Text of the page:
First $30,000 Lemelson Student Prize
For Inventiveness Awarded at MIT
MIT graduate student Thomas Massie recognized
for outstanding creativity and innovation
WASHINGTON, D.C. — Thomas H. Massie, a second year M.I.T.
graduate student in mechanical engineering, was the recipient of
the first annual $30,000 Lemelson-MIT Student Prize for inventiveness.
Massie has demonstrated his talents in such diverse areas as solar
cars, robotics, computer interfaces, a plant watering device, and
a weaving machine. He has started his own company, SensAble Technologies,
to market his invention of the PHANToM, a haptic computer interface.
The Prize was established with funding from Jerome Lemelson, the
nation's most prolific living inventor, and his wife Dorothy, to
encourage more students to pursue careers in science and engineering
by rewarding star student inventors. Mr. Lemelson, an engineer by
training, holds more than 500 patents.
"It's the intellectual equivalent of a football scholarship,"
said Lester C. Thurow, the Jerome and Dorothy Lemelson Professor
of Management and Economics at the MIT Sloan School of Management
and overseer of the Prize. "In our society, the athletes typically
get all the big awards and the attention. We need to create role
models for people involved in creative intellectual pursuits."
By all accounts, Mr. Massie fills the bill.
"Thomas Massie is one of the most inventive and productive
students I have encountered in my 12 years at MIT," said Dr.
Kenneth Salisbury, principal research scientist at MIT's Artificial
Intelligence Laboratory and one of the three people who nominated
Mr. Massie for the Prize. "He has an uncanny knack for asking
all the important questions, and then he goes ahead and answers
Perhaps Mr. Massie's most intriguing invention, created in collaboration
with Salisbury, is an ingenious desktop "touch interface"
for a computer. By inserting fingers into special swiveling thimbles
mounted at the end of small computer-controlled mechanical arms,
a person can "feel" and "manipulate" objects
on the screen of different shapes, sizes, and textures, ranging
from bouncing rubber balls to virtual keyboards.
The device showed such promise that Mr. Massie started a company
called SensAble Technologies in his on-campus apartment over 18
months ago to develop and market it. Potential early applications
range from surgical training to computer-aided design programs that
allow designers to touch or interact with their designs. Eventually,
the device may lead to an entirely new generation of video games.
A native of Kentucky, Mr. Massie showed promise long before he
came to MIT. "As long as I can remember, I was always taking
things apart," he recalls. "I was in the fourth grade
before I started putting them back together again." But when
he did, he would make something new. In seventh grade, for example,
he built his first robot arm from materials scrounged from appliances
and other items around the house. He also built an automatic plant-watering
device triggered by sensing the conductivity of the soil.
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As a ninth grader, he saw MIT's well-known undergraduate design
contest on television and decided he wanted to come to MIT to win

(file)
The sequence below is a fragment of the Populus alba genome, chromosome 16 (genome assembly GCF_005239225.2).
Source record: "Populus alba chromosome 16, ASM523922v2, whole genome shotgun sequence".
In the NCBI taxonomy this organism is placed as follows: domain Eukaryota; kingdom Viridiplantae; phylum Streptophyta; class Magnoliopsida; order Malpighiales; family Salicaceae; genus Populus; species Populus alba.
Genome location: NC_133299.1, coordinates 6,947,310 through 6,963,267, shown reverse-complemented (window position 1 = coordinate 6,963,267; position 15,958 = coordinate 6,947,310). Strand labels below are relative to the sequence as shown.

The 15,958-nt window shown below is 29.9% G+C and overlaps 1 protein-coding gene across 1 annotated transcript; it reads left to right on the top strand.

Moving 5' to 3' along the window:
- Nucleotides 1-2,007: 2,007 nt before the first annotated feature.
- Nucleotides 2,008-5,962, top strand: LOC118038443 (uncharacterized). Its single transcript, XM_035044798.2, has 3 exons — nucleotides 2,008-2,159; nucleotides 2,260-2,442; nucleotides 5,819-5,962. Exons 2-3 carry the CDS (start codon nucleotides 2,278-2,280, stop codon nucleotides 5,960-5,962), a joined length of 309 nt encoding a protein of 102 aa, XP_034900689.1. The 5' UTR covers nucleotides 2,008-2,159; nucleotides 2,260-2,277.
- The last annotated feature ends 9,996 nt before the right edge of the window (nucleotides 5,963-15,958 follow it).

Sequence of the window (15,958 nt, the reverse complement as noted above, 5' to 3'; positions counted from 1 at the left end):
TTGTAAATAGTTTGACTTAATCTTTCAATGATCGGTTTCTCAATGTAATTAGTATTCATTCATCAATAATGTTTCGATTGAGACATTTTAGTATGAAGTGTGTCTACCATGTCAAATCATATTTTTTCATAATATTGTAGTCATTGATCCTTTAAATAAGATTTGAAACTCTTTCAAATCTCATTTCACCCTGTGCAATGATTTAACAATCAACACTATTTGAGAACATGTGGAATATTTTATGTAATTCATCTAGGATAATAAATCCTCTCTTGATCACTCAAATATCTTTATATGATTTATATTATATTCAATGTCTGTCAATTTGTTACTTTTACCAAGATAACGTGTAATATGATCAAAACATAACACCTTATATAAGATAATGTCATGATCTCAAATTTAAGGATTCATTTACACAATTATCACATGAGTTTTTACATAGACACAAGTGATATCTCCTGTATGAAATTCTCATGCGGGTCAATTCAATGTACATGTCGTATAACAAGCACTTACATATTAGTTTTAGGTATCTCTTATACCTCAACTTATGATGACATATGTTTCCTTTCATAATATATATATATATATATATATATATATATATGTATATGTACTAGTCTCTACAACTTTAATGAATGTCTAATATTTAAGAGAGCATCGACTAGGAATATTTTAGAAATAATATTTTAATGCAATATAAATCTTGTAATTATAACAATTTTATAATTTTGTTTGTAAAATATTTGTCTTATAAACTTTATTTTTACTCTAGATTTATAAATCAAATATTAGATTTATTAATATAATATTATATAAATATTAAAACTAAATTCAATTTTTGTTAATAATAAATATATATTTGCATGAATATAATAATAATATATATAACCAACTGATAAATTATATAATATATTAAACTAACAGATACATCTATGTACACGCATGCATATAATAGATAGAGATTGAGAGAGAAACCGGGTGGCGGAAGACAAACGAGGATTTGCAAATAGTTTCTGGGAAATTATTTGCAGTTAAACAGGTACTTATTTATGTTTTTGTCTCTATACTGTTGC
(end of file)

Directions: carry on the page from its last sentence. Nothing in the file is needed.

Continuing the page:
it. With his characteristic resolve, he applied to MIT when he was
a senior, got accepted, took the class, and won.
While an undergraduate in electrical engineering, he worked on
problems in mechanical design, electronic interfacing, computer
control, and sensor development at the Artificial Intelligence Lab
under the auspices of the Undergraduate Research Opportunities Program.
He also joined MIT's solar car club, and became so intrigued with
a hand weaving technique from the Andes he read about in one of
his classes that he designed and built a machine that simulated
the process. He even found the time to "hack" (MIT slang
for a prank) the electronically controlled blackboards in MIT's
main science lecture hall, programming them to move at 1:45 pm every
"I'm just amazed that there's an award for doing something
that is so much fun and so rewarding in itself," Massie said,
reflecting on his winnings. He plans to donate a portion of it to
his high school to support math and science activities.
MIT seniors graduating in June and MIT graduate students were eligible
for the Prize. Candidates were evaluated for their track record
for inventing, the creativity of their solutions, the diversity
of their talents, the potential for societal benefit of their work,
the potential for commercial success of their inventions, and the
enthusiasm of their nominators.
The Prize jury consisted of five MIT alumni/ae Leslie M. Compton,
materials engineer at Altran Materials Engineering; Matthew K. Haggerty,
President and CEO of Product Genesis, Inc.; Richard E. Heitman,
President of Venture Support Associates; Krisztina Holly, Vice President
for Product Development, Stylus Innovation; and Neil Pappalardo,
Chairman and CEO, Medical Information Technologies.
Based at the Massachusetts Institute of Technology in Cambridge,
Massachusetts, the Lemelson-MIT Program was established in 1994
by the late independent inventor Jerome H. Lemelson and his wife,
Dorothy. The Program celebrates inventor/innovator role models through
outreach activities and annual awards including the world's largest
for invention, the $500,000 Lemelson-MIT Prize. The Program encourages
young Americans to pursue careers in the fields of science, engineering,
technology and entrepreneurship. The Lemelson-MIT Program is funded
by The Lemelson Foundation, which supports other invention initiatives
at the Smithsonian's National Museum of American History, Hampshire
College, the National Collegiate Inventors and Innovators Alliance
and the University of Nevada, Reno.
Read more about Thomas Massie.
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